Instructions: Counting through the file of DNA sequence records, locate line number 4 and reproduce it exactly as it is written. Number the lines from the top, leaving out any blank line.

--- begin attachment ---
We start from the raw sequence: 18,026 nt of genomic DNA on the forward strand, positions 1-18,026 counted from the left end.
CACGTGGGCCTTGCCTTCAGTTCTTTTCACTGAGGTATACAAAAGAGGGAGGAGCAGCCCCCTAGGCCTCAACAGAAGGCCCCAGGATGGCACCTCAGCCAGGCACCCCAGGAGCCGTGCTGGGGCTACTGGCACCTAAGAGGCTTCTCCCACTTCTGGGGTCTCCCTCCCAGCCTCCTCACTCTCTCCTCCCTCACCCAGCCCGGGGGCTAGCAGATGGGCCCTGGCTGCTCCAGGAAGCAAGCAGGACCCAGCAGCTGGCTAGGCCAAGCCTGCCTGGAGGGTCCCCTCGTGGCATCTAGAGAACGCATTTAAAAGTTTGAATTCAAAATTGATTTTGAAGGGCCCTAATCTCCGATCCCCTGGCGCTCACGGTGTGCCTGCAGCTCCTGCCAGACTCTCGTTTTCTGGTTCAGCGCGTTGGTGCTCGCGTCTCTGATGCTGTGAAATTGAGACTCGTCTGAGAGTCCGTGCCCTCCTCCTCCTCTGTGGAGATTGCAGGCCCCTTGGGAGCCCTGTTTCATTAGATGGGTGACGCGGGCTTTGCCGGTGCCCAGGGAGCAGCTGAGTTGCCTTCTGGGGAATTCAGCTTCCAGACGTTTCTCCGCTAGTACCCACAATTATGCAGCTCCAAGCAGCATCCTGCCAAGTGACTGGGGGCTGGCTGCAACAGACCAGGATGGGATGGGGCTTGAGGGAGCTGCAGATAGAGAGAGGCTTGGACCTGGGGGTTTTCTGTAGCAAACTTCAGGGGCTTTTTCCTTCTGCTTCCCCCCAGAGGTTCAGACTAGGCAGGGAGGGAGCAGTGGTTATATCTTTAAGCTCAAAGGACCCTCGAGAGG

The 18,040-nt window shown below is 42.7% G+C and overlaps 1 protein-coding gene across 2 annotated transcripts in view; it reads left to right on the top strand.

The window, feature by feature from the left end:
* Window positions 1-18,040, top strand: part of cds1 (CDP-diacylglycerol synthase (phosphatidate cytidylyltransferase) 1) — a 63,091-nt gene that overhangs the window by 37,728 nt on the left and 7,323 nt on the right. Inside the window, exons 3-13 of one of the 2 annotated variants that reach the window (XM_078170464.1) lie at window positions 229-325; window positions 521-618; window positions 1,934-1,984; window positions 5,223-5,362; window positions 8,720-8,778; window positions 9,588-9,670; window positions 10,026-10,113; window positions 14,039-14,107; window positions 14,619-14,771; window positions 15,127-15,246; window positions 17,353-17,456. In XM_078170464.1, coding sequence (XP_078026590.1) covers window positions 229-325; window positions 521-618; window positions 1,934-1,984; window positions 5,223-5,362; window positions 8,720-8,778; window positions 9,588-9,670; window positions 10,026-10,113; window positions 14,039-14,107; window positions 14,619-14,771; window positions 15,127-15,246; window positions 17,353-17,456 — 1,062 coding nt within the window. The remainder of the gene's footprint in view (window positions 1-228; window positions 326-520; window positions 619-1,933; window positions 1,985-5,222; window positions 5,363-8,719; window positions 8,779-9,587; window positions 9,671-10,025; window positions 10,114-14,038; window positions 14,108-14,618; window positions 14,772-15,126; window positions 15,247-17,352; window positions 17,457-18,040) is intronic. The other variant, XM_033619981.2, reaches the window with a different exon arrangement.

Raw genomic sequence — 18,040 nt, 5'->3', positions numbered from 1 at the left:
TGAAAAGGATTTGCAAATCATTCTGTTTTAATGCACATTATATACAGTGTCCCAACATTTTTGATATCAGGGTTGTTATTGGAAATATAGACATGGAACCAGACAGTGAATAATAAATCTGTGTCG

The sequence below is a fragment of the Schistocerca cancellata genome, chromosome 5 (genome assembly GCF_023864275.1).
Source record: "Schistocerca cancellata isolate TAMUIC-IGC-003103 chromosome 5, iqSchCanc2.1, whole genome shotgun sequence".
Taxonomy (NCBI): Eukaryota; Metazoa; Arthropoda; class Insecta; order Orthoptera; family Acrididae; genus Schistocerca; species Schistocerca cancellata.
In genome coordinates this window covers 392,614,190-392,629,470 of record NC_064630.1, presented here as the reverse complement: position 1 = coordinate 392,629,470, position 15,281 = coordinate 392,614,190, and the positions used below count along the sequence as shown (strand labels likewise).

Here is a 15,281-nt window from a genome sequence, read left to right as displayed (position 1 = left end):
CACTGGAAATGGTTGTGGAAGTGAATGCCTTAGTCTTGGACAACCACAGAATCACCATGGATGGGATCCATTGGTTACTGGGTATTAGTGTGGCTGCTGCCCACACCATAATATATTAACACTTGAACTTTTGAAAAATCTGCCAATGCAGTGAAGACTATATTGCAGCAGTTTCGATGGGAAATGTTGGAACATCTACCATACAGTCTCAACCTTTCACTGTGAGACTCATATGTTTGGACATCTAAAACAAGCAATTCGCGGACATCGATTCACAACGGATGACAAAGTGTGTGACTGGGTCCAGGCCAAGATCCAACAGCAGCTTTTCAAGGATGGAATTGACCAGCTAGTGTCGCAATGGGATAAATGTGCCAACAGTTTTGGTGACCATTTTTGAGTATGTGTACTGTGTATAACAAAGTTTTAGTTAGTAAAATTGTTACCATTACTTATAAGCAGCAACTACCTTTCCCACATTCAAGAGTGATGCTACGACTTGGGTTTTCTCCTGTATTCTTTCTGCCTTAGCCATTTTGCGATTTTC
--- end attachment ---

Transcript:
The window, feature by feature from the left end: